Elor Azaria, Hebron Shooter, Found Guilty of Manslaughter

Israeli military court judges read out their verdict on Wednesday morning beginning at 10:00 Israel time in the case of Israeli soldier, Elor Azaria. From the first sentence of the verdict, it was clear that he was found guilty and the detailed rationale behind the verdict was read out over nearly three hours. I followed the televised court proceedings that was accompanied by expert commentary in the studio. This all took place in Hebrew and I translated the material into English onto Twitter throughout the program.

 

The case against Elor Azaria has caused a serious split in the country. In March 2016, the scene of a terrorist attack was filmed by an anti-Israeli nongovernment agency that is constantly seeking ways to vilify the Israeli Defense Forces (IDF). Two terrorists had stabbed Israeli soldiers and had been shot. One terrorist died of his wounds and the second was lying on the ground, wounded. Azaria walking onto the scene after it had been secured but he was apparently not aware that the incident had been totally contained. The videotape caught him suddenly aim his rife at the wounded terrorist and shoot him in the head. He was nicknamed, the Hebron shooter.

Shortly after the video was uploaded onto the social media, even before any investigation had yet begun, leading Israeli politicians came out against Azaria, accusing him of improper behavior and of impuning the IDF. The country was suddenly split between those who saw Azaria as a hero who prevented other possible deaths and those who believed there was no reason for him to have killed a terrorist who was wounded and about to be loaded onto an ambulance and removed from the scene.

He was charged with manslaughter and the verdict was delivered today. The judges were clear about the fact that the defense did not prove any of their arguments sufficiently well to provide a basis for doubt. Journalist Dov Gil-Har emphasized this fact.

The video was not doctored and provided the most substantial evidence of Azaria’s guilt. The expert witnesses that the defense invited to give testimony were not considered reliable by the court. Most damning was the comparison between Azaria’s spontaneous statements immediately prior to and following the shooting with statements he made after having met with a lawyer.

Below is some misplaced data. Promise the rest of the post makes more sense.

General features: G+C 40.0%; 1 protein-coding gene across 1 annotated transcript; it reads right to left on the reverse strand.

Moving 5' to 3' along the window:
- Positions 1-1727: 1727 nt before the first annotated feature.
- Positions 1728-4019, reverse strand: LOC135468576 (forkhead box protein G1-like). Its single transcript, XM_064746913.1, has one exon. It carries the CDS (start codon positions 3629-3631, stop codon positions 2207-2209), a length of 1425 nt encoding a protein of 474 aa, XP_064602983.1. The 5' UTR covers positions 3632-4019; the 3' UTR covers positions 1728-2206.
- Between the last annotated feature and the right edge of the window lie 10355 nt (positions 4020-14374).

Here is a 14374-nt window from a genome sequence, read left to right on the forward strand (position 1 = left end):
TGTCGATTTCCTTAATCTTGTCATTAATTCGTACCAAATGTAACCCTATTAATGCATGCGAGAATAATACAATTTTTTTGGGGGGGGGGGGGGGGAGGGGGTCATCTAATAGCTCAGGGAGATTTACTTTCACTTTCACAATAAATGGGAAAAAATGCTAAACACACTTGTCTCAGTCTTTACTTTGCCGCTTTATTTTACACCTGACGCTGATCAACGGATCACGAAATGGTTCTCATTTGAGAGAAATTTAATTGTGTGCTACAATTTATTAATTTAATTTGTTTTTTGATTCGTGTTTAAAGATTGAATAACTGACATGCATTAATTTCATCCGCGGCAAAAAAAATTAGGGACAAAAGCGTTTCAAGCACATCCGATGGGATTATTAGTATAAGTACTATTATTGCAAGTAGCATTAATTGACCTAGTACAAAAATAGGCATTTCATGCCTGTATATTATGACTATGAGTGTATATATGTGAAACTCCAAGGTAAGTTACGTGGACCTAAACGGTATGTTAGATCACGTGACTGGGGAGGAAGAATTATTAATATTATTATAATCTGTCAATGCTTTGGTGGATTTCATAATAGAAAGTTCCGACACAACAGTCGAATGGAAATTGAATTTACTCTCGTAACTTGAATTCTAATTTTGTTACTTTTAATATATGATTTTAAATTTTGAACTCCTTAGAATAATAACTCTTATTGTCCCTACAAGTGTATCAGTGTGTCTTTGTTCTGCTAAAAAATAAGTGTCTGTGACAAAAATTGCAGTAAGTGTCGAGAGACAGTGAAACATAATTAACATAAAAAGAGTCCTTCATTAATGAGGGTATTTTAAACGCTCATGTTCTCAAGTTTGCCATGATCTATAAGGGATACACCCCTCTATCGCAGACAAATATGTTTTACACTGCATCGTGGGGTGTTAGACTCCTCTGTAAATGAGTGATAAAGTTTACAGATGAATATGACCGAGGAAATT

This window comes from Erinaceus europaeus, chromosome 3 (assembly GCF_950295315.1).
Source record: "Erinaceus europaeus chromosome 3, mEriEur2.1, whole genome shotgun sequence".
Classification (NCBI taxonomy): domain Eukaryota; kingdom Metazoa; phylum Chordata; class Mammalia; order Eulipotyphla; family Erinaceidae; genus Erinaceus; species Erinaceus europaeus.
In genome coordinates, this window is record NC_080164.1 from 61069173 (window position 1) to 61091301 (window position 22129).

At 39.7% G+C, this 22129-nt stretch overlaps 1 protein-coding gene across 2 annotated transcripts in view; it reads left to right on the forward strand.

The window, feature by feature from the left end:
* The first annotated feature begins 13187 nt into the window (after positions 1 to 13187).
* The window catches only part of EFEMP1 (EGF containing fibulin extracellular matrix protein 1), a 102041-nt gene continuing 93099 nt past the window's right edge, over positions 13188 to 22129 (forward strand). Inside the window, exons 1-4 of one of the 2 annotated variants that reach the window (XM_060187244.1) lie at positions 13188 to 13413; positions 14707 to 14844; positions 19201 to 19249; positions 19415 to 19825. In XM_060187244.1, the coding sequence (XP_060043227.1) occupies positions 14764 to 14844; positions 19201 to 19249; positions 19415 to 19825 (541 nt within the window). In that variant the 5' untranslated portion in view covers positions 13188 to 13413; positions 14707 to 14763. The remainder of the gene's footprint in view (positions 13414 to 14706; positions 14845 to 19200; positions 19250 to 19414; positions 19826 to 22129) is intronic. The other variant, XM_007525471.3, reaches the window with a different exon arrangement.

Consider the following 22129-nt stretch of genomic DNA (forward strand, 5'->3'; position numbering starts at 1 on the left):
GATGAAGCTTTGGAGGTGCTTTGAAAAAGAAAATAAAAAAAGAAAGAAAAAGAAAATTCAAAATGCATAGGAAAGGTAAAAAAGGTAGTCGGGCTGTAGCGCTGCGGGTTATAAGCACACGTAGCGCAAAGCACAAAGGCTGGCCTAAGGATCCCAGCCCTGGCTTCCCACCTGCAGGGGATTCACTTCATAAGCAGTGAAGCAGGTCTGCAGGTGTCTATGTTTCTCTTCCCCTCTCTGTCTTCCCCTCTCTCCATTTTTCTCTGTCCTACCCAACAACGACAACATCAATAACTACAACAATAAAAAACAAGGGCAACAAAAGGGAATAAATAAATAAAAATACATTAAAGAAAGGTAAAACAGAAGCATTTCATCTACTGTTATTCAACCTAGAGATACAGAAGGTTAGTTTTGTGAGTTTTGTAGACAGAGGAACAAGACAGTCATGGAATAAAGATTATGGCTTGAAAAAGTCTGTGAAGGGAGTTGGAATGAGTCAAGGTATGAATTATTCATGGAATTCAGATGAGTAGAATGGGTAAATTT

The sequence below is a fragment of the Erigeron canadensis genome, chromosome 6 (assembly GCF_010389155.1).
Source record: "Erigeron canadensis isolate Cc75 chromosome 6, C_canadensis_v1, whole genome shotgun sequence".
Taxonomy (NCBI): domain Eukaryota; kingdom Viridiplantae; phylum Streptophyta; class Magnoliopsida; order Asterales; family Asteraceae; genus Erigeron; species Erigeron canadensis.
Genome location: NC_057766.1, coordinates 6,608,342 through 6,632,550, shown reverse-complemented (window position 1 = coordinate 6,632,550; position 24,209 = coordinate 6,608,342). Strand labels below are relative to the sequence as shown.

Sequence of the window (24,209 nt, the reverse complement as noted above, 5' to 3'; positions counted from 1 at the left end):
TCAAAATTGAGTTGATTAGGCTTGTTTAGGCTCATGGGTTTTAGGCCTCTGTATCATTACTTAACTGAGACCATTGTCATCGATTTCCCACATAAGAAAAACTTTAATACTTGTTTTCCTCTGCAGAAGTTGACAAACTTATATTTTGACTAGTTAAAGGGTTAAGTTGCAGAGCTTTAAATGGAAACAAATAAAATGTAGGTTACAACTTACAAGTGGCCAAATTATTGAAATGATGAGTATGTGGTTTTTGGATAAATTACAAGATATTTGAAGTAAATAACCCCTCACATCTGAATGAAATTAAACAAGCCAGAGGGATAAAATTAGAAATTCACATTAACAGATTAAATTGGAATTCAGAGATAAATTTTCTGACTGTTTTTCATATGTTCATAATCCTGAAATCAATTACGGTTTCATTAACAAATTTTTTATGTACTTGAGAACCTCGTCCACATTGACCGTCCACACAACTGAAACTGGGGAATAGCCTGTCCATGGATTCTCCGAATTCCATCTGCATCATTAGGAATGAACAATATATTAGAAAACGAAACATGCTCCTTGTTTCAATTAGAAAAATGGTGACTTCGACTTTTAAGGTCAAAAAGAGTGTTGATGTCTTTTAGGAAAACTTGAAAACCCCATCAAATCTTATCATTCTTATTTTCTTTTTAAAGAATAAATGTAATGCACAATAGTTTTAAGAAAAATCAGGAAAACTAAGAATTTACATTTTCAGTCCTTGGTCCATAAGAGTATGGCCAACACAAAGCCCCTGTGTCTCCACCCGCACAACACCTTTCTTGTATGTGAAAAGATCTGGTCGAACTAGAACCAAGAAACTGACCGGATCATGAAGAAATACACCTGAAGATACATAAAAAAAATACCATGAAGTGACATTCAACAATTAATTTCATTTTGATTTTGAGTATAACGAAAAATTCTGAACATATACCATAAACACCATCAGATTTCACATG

Soldiers in the IDF are well trained in Rules of Engagement and proper use of their weapons under the wide variety of challenging situations in which they find themselves. They are instructed to kill a terrorist who threatens their lives and cannot be subdued. In this case, the killing of the terrorist was deemed to be unlawful because it occurred after the terrorist had been rendered incapacitated. The judges did not believe Azaria’s claim that he was afraid and believed the terrorist was about to set off an explosive belt.

Member of Knesset Tzipi Livni (Likud) said that the fact that Israel has a just court system protects Israeli soldiers from the threat of prosecution in the International Criminal Court.

The next stage of the trial will be to hear arguments regarding sentencing and then the sentence the judges will hand down to Elor Azaria. Here is where flexibility is hoped for even among those who believe the verdict is just. The maximum sentence for manslaughter is 20 years, but the judges have absolute flexibility and can sentence him with probation or community service or any number of years behind bars.

Prime Minister Netanyahu is not the only one to have suggested Azaria should be pardoned in spite of his conviction. Even left-wing Member of Knesset, Shelley Yechimovich (The Zionist Camp), praised the court for having reached a fair verdict and at the same time suggesting a pardon was in order. During the proceedings, some commentators were already suggesting action to promote a pardon for soldiers if a guilty conviction would be handed down.

Many believe that the trial should have not have happened at all, such as General (reserves) Uzi Dayan.

One of the developers of the IDF Code of Ethics, Professor Asa Kasher, supported the verdict.

[Feature Image from embedded Tweet above]

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2 Comments

  1. Deb Jones

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